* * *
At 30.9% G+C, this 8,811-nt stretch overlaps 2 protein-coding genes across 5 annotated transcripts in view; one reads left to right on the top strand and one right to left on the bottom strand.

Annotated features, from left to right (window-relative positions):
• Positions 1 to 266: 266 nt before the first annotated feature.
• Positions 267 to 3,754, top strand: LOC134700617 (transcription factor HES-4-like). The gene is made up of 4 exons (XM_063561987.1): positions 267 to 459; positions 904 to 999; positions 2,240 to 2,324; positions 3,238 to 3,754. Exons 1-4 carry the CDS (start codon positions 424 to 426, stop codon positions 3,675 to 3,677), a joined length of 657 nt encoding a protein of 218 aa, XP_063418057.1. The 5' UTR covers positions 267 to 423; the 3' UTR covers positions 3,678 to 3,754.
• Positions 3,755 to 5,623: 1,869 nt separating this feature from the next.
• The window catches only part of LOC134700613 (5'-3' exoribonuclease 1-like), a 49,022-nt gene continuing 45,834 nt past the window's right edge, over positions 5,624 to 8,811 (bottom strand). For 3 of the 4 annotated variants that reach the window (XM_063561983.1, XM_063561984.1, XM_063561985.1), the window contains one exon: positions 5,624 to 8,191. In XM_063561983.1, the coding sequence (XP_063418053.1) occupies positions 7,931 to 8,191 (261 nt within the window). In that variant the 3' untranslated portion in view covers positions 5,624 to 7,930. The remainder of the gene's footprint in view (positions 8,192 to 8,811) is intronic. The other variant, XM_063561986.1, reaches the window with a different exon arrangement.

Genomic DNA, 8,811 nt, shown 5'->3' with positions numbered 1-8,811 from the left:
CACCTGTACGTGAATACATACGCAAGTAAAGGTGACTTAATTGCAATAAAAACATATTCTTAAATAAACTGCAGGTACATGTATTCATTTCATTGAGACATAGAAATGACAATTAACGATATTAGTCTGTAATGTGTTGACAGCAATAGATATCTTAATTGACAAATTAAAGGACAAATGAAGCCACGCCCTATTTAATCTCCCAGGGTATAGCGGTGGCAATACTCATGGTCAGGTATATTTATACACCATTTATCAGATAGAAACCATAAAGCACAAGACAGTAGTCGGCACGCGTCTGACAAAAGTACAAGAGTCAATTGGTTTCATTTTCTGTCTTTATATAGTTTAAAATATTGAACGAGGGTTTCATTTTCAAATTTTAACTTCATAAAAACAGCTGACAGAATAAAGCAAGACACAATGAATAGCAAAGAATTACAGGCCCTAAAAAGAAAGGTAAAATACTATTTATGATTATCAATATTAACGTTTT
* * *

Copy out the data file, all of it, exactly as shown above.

At 30.9% G+C, this 8,811-nt stretch overlaps 2 protein-coding genes across 5 annotated transcripts in view; one reads left to right on the top strand and one right to left on the bottom strand.

Annotated features, from left to right (window-relative positions):
• Positions 1 to 266: 266 nt before the first annotated feature.
• Positions 267 to 3,754, top strand: LOC134700617 (transcription factor HES-4-like). The gene is made up of 4 exons (XM_063561987.1): positions 267 to 459; positions 904 to 999; positions 2,240 to 2,324; positions 3,238 to 3,754. Exons 1-4 carry the CDS (start codon positions 424 to 426, stop codon positions 3,675 to 3,677), a joined length of 657 nt encoding a protein of 218 aa, XP_063418057.1. The 5' UTR covers positions 267 to 423; the 3' UTR covers positions 3,678 to 3,754.
• Positions 3,755 to 5,623: 1,869 nt separating this feature from the next.
• The window catches only part of LOC134700613 (5'-3' exoribonuclease 1-like), a 49,022-nt gene continuing 45,834 nt past the window's right edge, over positions 5,624 to 8,811 (bottom strand). For 3 of the 4 annotated variants that reach the window (XM_063561983.1, XM_063561984.1, XM_063561985.1), the window contains one exon: positions 5,624 to 8,191. In XM_063561983.1, the coding sequence (XP_063418053.1) occupies positions 7,931 to 8,191 (261 nt within the window). In that variant the 3' untranslated portion in view covers positions 5,624 to 7,930. The remainder of the gene's footprint in view (positions 8,192 to 8,811) is intronic. The other variant, XM_063561986.1, reaches the window with a different exon arrangement.

Genomic DNA, 8,811 nt, shown 5'->3' with positions numbered 1-8,811 from the left:
CACCTGTACGTGAATACATACGCAAGTAAAGGTGACTTAATTGCAATAAAAACATATTCTTAAATAAACTGCAGGTACATGTATTCATTTCATTGAGACATAGAAATGACAATTAACGATATTAGTCTGTAATGTGTTGACAGCAATAGATATCTTAATTGACAAATTAAAGGACAAATGAAGCCACGCCCTATTTAATCTCCCAGGGTATAGCGGTGGCAATACTCATGGTCAGGTATATTTATACACCATTTATCAGATAGAAACCATAAAGCACAAGACAGTAGTCGGCACGCGTCTGACAAAAGTACAAGAGTCAATTGGTTTCATTTTCTGTCTTTATATAGTTTAAAATATTGAACGAGGGTTTCATTTTCAAATTTTAACTTCATAAAAACAGCTGACAGAATAAAGCAAGACACAATGAATAGCAAAGAATTACAGGCCCTAAAAAGAAAGGTAAAATACTATTTATGATTATCAATATTAACGTTTT